A New Twist of the Knife from Warrior Met Coal
Updated On: May 01, 2023

A decertification petition has been filed with the National Labor Relations Board, seeking to get rid of the union at Warrior Met.

By KIM KELLY Published on April 7, 2023

he Warrior Met Coal strike has been one of the biggest labor stories in Alabama since the miners first walked out on April 1, 2021. The strike came to a fitful end in mid-February, but negotiations between the company and the workers, who are represented by the United Mine Workers of America, have continued. The miners remain determined to win the fair contract they deserve, but this week, the company threw yet another wrench into the works. According to the National Labor Relations Board’s website, a decertification petition has been filed. Essentially, Warrior Met was not satisfied by busting up the strike; now, they’re trying to break the union. 

“We were made aware of this filing late yesterday afternoon; but we believe that at the end of the day, this petition will be dismissed,” Erin Bates, the UMWA’s director of communications, said via email.. “It’s unfortunate that this is happening at the very moment our members are going back to work and all parties are trying to move forward and the fact is that the company’s consistent refusal to bargain in good faith from the outset of this process has created an atmosphere where this kind of union-busting could exist. We certainly hope that no management personnel are encouraging or participating in this effort, which would be a blatant illegal act.”

It’s already been a long and bitter fight between the Brookwood-based, Wall Street-backed coal executives and the unionized workers whose labor generates the company’s considerable profits, and the miners’ union has poured millions of dollars into the campaign (over $38 million as of March 1). The forces of capital constantly conspire to rob the working class of their ability to defend and advocate for themselves, but Warrior Met has truly gone above and beyond. Throughout the course of the strike, the company has used every possible means to break the strike, from acquiring court injunctions that severely limited workers’ ability to picket to smearing them in the local press to turning a blind eye when their own employees committed vehicular assaults on strikers and their spouses. The union has fought back and held the line, but skyrocketing coal prices hurt their ability to inflict meaningful economic damage on the company. As the months dragged on, the union was forced to change tactics.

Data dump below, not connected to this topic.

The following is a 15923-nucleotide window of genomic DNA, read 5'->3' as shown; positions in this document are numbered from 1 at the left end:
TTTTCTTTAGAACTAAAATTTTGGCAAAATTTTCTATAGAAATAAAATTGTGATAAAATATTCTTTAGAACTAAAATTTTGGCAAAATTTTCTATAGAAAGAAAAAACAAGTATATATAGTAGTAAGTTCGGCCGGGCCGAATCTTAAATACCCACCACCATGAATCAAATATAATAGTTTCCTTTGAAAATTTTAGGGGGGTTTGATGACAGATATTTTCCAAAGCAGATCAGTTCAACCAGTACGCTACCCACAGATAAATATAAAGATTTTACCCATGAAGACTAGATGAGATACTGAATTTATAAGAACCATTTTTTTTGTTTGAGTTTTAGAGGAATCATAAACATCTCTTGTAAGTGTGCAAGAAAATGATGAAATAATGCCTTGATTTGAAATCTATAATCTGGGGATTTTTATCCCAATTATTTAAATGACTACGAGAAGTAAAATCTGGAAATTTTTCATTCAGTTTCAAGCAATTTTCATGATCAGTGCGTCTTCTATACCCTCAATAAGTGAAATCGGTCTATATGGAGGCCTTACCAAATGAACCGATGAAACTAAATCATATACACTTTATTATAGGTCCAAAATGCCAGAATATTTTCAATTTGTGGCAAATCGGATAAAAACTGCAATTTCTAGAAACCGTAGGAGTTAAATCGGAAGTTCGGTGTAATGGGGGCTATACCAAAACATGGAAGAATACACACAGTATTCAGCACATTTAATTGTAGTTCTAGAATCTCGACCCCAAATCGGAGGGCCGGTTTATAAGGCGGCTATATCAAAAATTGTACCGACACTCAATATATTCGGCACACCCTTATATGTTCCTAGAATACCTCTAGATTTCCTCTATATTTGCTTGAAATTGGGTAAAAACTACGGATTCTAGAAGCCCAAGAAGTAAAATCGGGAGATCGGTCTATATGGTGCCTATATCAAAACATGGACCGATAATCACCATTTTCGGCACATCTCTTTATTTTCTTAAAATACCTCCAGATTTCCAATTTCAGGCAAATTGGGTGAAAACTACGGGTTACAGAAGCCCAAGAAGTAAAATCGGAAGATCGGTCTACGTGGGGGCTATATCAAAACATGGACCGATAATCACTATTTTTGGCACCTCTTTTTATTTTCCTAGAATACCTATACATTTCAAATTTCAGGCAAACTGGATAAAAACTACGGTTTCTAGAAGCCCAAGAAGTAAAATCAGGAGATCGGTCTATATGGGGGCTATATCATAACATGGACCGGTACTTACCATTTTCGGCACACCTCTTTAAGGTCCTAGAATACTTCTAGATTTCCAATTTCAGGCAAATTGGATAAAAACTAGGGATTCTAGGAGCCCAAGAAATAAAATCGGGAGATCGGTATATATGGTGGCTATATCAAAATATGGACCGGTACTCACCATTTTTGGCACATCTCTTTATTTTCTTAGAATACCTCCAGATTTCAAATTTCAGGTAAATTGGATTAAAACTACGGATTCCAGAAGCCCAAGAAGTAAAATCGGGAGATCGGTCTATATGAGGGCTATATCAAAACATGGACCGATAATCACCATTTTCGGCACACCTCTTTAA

In February, UMWA International president Cecil Roberts sent an unconditional return-to-work offer to Warrior Met’s CEO, essentially offering to send the miners back to work while contract negotiations continue. The company accepted the offer, but added a number of conditions (including a mandatory physical, a drug test, and a refusal to rehire 41 of the strikers) which have slowed down the return process. As one UMWA staffer told me, the company has only been scheduling a handful of physicals per week. The decertification petition lists 795 workers, but as of now, only 273 UMWA members have returned to work, joining the hundreds of replacement workers and scabs whose efforts have allowed the mines to continue pumping out coal throughout the strike.

The company’s slow-walking the return has undoubtedly contributed to the miners’ frustration. One  UMWA staffer  believes that Warrior Met is intentionally trying to stir up discontent and animosity towards the union. This decertification petition was filed by an employee, almost certainly a scab; the same UMWA staffer told me that supervisors allegedly escorted said employee over to the filing office. 

In order for the decertification effort to be successful, “the employee will have to show that 30% of employees want to hold an election to decertify the union,” the person behind @UnionElections, a Twitter account that tracks NLRB filings, said on Friday. “Then, if that showing of interest is met, the union will need 50%+1 vote to remain the exclusive representative.”

It might not even get to that point; the union plans to appeal, and to hopefully block the election altogether. This is a developing story, and while the circumstances do seem to lean in the union’s favor (the sheer number of scabs alone raises questions about voter eligibility), this latest twist of the knife means that Warrior Met is still playing hardball, and that these workers’ ordeal will continue until further notice.

Kim Kelly is an independent labor journalist, author, and labor activist. She has been a regular labor columnist for Teen Vogue since 2018, and her writing on labor, class, politics, and culture has appeared in The New Republic, The Washington Post, The New York Times, The Baffler, The Nation, the Columbia Journalism Review, and Esquire, among many others. Kelly has also worked as a video correspondent for More Perfect Union, The Real News Network, and Means TV. Her first book, FIGHT LIKE HELL: the Untold History of American Labor, is out now on One Signal/Simon & Schuster.

  • The Valley Labor Report

    Copyright © 2024. All Rights Reserved.

    Powered By UnionActive

  • Top of Page image